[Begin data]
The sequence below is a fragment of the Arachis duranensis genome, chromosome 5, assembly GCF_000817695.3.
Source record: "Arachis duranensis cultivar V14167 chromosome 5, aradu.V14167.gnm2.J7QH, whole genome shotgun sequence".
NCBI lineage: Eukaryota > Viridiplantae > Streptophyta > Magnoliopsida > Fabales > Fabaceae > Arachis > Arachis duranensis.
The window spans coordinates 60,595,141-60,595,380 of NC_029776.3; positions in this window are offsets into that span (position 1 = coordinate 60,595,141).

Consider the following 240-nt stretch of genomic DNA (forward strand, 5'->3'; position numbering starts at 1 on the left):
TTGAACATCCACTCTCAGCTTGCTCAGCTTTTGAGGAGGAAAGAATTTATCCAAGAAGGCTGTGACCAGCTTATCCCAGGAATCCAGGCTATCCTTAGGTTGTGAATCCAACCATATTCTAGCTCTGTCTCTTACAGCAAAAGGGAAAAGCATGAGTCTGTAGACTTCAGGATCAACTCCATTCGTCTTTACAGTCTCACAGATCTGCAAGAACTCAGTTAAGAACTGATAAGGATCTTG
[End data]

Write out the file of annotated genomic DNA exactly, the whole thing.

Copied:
The sequence below is a fragment of the Arachis duranensis genome, chromosome 5, assembly GCF_000817695.3.
Source record: "Arachis duranensis cultivar V14167 chromosome 5, aradu.V14167.gnm2.J7QH, whole genome shotgun sequence".
NCBI lineage: Eukaryota > Viridiplantae > Streptophyta > Magnoliopsida > Fabales > Fabaceae > Arachis > Arachis duranensis.
The window spans coordinates 60,595,141-60,595,380 of NC_029776.3; positions in this window are offsets into that span (position 1 = coordinate 60,595,141).

Consider the following 240-nt stretch of genomic DNA (forward strand, 5'->3'; position numbering starts at 1 on the left):
TTGAACATCCACTCTCAGCTTGCTCAGCTTTTGAGGAGGAAAGAATTTATCCAAGAAGGCTGTGACCAGCTTATCCCAGGAATCCAGGCTATCCTTAGGTTGTGAATCCAACCATATTCTAGCTCTGTCTCTTACAGCAAAAGGGAAAAGCATGAGTCTGTAGACTTCAGGATCAACTCCATTCGTCTTTACAGTCTCACAGATCTGCAAGAACTCAGTTAAGAACTGATAAGGATCTTG